Weiss did a fair job of researching Rand and interviewing some key people, such as the Atlas Society's David Kelley
. He also read her major works such as Atlas Shrugged
, The Fountainhead
, and The Virtue of Selfishness
. As far as I can tell he has not read anything about aesthetics such as the Romantic Manifesto
or "The Night of January 16th." This is a shame, as these works contain some very telling information about Ms. Rand's reason for writing, and therefore studying, philosophy.
Weiss writes well, in that he tries to make the story he tells interesting to his target audience, which in my opinion is the non-intellectual - but educated and intelligent - liberal.
In Ayn Rand Nation
Weiss presents the case that the Tea Party and Libertarian movements, and their goals of limited government and Constitutional freedom, have been heavily influenced by Ms. Rand's teaching and novels. His initial concept for this argument came from seeing a photo of Alan Greenspan with President Gerald Ford in September 1974, when Greenspan was appointed to the Council of Economic Advisors. Ayn Rand was standing next to him. This led Weiss to conclude that Greenspan was heavily influenced by her teachings, and that those teachings led Greenspan, in his later role as Chairman of the Federal Reserve, to stop regulation of derivatives and banks, ultimately leading to the "financial crisis" in 2008.
Because of his lack of intellectual comprehension, many of the conclusions Gary Weiss draws in Ayn Rand Nation are incorrect.
Weiss fails to even consider other causes for the financial crisis, most notably what I consider the true reasons behind it: allowing Lehman Brothers to fail, and the political pressure for banks and agencies to offer mortgages with little or no money down (and no income verification) to those who would in any other period be unqualified. In other words, while Weiss sees some conspiracy between Greenspan and those who follow Ayn Rand, he fails to see that the financial crisis was spawned by the government offering a “free lunch” in order to gain votes and influence. Weiss has a strong distrust of laissez faire capitalism, and instead prefers controlled and heavily regulated capitalism (which is in fact much closer to Fascism). This view is driven by his “sense of life” that businessmen cannot be trusted.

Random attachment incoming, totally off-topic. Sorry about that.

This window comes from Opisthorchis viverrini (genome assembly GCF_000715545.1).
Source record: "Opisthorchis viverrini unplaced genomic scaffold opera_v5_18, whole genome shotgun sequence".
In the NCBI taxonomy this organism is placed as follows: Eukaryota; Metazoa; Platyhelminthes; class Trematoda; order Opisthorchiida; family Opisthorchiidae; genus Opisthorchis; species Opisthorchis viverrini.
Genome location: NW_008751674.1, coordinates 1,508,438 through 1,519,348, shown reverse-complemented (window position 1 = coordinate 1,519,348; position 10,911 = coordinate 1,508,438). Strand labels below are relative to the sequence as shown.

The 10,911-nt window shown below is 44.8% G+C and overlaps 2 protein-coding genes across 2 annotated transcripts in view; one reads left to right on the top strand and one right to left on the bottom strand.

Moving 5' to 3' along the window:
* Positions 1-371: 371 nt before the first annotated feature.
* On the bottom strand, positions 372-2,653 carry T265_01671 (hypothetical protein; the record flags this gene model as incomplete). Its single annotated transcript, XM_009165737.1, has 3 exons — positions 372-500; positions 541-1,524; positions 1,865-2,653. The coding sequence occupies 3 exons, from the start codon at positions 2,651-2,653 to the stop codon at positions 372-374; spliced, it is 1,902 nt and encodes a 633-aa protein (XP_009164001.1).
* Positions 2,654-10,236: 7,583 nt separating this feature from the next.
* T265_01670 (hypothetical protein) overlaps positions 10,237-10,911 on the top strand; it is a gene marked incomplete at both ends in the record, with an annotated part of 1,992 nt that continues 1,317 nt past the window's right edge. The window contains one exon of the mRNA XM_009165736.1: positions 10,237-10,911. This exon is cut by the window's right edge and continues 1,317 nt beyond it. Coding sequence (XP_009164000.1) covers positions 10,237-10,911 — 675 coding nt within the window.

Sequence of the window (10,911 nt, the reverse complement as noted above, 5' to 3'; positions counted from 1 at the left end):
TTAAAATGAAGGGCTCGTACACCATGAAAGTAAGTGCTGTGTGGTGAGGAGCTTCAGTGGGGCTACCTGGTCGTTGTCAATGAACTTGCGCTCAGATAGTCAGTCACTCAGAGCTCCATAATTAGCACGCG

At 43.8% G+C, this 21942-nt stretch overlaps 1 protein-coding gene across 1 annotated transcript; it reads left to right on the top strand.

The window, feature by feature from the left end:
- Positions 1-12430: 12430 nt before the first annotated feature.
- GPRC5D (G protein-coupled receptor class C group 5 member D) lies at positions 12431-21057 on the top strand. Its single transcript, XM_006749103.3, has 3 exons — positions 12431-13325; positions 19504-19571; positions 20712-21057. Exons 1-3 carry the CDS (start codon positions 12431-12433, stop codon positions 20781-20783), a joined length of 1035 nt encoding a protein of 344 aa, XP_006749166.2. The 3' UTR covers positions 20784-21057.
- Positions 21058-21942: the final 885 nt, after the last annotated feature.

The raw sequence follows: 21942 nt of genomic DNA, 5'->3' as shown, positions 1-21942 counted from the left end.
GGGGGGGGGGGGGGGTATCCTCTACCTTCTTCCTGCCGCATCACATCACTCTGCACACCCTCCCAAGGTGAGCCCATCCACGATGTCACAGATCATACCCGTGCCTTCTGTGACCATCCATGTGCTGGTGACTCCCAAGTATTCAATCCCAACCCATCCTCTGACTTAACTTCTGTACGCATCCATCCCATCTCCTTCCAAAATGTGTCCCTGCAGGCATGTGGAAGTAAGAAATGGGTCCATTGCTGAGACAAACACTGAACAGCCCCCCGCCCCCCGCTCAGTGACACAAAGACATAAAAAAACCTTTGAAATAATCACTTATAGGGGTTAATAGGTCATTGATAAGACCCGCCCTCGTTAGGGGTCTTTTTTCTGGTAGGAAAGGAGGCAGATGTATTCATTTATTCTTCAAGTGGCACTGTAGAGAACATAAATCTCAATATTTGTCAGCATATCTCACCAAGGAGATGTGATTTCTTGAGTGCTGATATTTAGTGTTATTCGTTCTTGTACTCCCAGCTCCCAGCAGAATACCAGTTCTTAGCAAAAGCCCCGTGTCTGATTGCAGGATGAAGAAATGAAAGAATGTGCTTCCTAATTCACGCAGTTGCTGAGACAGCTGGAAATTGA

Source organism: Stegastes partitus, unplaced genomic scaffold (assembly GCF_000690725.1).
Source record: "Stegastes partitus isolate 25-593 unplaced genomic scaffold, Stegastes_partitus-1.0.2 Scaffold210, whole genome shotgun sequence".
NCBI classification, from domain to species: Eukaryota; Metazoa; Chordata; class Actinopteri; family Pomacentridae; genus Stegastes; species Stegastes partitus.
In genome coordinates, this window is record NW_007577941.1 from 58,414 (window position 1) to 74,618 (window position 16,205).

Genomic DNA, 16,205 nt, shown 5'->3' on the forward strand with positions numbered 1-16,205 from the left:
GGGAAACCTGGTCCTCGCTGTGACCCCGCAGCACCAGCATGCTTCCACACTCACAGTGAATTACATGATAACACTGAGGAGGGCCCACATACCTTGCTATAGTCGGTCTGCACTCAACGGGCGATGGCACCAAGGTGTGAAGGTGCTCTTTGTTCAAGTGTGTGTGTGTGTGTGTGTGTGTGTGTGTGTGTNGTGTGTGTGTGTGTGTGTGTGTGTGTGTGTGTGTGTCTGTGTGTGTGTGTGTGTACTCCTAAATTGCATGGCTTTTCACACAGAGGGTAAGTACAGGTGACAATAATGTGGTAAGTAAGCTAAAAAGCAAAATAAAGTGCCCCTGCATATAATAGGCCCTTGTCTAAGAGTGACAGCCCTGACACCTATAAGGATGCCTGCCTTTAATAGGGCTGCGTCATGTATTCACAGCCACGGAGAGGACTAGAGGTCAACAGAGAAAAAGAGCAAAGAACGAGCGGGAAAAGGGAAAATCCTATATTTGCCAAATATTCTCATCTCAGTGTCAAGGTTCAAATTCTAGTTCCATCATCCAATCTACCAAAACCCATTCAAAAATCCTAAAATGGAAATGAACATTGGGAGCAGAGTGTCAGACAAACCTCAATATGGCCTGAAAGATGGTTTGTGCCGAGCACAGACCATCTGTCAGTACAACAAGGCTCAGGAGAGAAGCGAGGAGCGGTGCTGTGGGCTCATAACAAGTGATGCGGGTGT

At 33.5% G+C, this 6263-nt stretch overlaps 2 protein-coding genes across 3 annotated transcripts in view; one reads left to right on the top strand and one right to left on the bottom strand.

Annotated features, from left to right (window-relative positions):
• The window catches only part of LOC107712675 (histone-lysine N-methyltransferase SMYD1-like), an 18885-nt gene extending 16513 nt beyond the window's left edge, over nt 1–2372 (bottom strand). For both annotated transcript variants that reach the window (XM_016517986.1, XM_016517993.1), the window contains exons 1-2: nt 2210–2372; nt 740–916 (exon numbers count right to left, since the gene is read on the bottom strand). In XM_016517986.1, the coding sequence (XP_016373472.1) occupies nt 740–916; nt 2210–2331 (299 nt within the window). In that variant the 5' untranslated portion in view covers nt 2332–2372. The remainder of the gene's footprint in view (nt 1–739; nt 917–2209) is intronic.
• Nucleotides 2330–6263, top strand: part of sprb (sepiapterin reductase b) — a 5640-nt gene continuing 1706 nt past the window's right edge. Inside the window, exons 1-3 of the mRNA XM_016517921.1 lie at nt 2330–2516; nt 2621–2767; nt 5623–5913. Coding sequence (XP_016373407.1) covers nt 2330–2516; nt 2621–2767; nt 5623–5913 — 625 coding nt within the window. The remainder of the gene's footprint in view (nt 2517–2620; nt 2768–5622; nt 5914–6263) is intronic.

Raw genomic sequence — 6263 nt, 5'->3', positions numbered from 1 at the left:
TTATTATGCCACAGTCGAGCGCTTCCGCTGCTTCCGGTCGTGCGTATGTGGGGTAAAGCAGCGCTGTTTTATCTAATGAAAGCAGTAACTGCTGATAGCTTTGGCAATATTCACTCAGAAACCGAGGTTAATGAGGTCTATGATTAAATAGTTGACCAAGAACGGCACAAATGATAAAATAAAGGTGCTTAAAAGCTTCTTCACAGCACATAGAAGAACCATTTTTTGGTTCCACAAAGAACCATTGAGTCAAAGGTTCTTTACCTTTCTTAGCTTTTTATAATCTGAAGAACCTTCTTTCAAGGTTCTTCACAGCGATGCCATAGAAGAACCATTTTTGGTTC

Weiss exhibits many errors and important mistakes in misunderstanding Ayn Rand, her positions on intellectual issues, and the philosophic meaning of her concepts. For example, in the entire book, Immanuel Kant is only mentioned once. By contrast, “altruism” appears on 7% of the pages. But by not understanding Kant’s ethical definition of altruism (“sacrifice is a duty”), Weiss instead assigns his own definition (“an everyday human quality, and expression of generosity and selflessness”).
Weiss ignores Rand’s stated definition of "selfishness" as “concern with one's own interest.” He instead chooses to filter her words using the dictionary definition. Weiss checks his Webster's and finds it says "the state of being concerned excessively or exclusively with oneself; seeking or concentrating on one's on advantage, pleasure, or well-being without regard for others." This kind of low comprehension of the concept is why the United States is where it is today. In every